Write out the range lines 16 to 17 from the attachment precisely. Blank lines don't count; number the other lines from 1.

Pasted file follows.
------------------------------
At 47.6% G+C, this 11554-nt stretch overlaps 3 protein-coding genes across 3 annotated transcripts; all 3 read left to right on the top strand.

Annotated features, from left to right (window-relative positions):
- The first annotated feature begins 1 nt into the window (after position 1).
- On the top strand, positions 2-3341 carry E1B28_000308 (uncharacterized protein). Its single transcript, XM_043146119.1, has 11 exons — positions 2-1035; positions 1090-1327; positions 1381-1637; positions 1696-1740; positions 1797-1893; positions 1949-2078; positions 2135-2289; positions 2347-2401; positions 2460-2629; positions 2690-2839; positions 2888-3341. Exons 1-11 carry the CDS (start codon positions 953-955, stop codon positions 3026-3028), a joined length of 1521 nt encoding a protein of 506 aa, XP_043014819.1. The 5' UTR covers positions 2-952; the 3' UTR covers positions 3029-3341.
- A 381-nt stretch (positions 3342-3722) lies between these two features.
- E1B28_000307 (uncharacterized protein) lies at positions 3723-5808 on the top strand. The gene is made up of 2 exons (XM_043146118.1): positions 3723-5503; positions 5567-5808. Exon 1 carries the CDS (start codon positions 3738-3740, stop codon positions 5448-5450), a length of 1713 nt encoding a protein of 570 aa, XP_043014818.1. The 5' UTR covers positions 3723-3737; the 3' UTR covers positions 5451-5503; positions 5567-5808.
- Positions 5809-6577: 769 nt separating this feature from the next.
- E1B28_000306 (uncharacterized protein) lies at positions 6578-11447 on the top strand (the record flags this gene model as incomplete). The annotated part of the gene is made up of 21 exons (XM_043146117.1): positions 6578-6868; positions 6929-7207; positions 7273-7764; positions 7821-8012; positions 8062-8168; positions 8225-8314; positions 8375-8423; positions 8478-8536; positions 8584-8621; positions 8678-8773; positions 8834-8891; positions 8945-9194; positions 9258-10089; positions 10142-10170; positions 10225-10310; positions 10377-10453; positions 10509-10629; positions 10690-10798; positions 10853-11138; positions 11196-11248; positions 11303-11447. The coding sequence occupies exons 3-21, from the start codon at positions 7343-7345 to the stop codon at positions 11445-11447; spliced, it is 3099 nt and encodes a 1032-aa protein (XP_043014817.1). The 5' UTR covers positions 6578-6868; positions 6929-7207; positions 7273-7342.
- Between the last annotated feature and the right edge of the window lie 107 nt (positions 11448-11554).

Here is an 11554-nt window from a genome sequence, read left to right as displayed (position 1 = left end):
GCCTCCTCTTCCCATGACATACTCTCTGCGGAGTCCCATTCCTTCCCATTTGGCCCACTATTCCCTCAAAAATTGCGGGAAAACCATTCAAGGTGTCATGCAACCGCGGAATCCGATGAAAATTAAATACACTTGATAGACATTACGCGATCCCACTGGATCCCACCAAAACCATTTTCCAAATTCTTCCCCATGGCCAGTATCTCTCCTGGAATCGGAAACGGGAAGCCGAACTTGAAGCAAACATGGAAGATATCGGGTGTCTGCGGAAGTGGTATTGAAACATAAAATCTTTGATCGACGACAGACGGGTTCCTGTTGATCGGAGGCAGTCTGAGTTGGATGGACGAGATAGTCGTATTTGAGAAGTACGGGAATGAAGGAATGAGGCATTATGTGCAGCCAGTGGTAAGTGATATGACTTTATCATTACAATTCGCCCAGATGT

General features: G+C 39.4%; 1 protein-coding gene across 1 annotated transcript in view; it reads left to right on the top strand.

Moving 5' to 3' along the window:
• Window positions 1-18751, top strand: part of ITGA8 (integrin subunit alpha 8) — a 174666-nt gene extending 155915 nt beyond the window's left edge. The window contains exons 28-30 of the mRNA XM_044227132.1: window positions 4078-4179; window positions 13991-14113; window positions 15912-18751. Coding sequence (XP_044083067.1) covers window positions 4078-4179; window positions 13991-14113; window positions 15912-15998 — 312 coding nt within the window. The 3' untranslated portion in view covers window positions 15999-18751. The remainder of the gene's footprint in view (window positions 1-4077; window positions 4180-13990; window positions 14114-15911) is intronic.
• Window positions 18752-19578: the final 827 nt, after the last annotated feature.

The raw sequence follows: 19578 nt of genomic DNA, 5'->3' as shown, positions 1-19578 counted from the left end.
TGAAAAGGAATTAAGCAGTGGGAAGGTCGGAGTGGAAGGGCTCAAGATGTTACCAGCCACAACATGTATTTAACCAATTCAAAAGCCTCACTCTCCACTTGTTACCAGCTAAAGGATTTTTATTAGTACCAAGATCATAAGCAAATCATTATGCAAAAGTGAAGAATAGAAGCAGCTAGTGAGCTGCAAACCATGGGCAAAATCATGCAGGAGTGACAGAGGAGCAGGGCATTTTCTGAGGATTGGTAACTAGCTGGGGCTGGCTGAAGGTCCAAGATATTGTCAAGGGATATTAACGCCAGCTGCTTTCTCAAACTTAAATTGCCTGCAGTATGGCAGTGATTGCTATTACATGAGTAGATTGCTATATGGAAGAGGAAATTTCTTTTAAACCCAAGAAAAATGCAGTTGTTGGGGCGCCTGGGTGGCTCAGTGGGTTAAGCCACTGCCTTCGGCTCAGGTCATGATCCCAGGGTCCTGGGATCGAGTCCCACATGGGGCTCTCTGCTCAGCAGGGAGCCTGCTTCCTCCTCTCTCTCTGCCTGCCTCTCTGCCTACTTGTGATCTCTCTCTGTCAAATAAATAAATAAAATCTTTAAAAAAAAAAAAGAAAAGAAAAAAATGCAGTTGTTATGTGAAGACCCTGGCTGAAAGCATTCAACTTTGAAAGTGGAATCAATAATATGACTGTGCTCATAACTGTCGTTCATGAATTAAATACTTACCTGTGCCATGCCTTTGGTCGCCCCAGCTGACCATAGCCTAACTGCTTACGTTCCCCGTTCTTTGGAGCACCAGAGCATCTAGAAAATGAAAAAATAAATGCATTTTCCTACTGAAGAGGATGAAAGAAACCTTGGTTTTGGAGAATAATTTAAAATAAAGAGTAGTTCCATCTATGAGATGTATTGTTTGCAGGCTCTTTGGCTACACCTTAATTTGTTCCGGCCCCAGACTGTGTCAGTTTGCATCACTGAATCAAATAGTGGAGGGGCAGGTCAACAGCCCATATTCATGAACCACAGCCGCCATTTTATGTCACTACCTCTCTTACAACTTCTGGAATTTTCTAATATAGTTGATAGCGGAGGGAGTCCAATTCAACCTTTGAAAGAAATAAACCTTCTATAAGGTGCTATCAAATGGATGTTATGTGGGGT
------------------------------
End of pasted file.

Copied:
The raw sequence follows: 19578 nt of genomic DNA, 5'->3' as shown, positions 1-19578 counted from the left end.
TGAAAAGGAATTAAGCAGTGGGAAGGTCGGAGTGGAAGGGCTCAAGATGTTACCAGCCACAACATGTATTTAACCAATTCAAAAGCCTCACTCTCCACTTGTTACCAGCTAAAGGATTTTTATTAGTACCAAGATCATAAGCAAATCATTATGCAAAAGTGAAGAATAGAAGCAGCTAGTGAGCTGCAAACCATGGGCAAAATCATGCAGGAGTGACAGAGGAGCAGGGCATTTTCTGAGGATTGGTAACTAGCTGGGGCTGGCTGAAGGTCCAAGATATTGTCAAGGGATATTAACGCCAGCTGCTTTCTCAAACTTAAATTGCCTGCAGTATGGCAGTGATTGCTATTACATGAGTAGATTGCTATATGGAAGAGGAAATTTCTTTTAAACCCAAGAAAAATGCAGTTGTTGGGGCGCCTGGGTGGCTCAGTGGGTTAAGCCACTGCCTTCGGCTCAGGTCATGATCCCAGGGTCCTGGGATCGAGTCCCACATGGGGCTCTCTGCTCAGCAGGGAGCCTGCTTCCTCCTCTCTCTCTGCCTGCCTCTCTGCCTACTTGTGATCTCTCTCTGTCAAATAAATAAATAAAATCTTTAAAAAAAAAAAAGAAAAGAAAAAAATGCAGTTGTTATGTGAAGACCCTGGCTGAAAGCATTCAACTTTGAAAGTGGAATCAATAATATGACTGTGCTCATAACTGTCGTTCATGAATTAAATACTTACCTGTGCCATGCCTTTGGTCGCCCCAGCTGACCATAGCCTAACTGCTTACGTTCCCCGTTCTTTGGAGCACCAGAGCATCTAGAAAATGAAAAAATAAATGCATTTTCCTACTGAAGAGGATGAAAGAAACCTTGGTTTTGGAGAATAATTTAAAATAAAGAGTAGTTCCATCTATGAGATGTATTGTTTGCAGGCTCTTTGGCTACACCTTAATTTGTTCCGGCCCCAGACTGTGTCAGTTTGCATCACTGAATCAAATAGTGGAGGGGCAGGTCAACAGCCCATATTCATGAACCACAGCCGCCATTTTATGTCACTACCTCTCTTACAACTTCTGGAATTTTCTAATATAGTTGATAGCGGAGGGAGTCCAATTCAACCTTTGAAAGAAATAAACCTTCTATAAGGTGCTATCAAATGGATGTTATGTGGGGT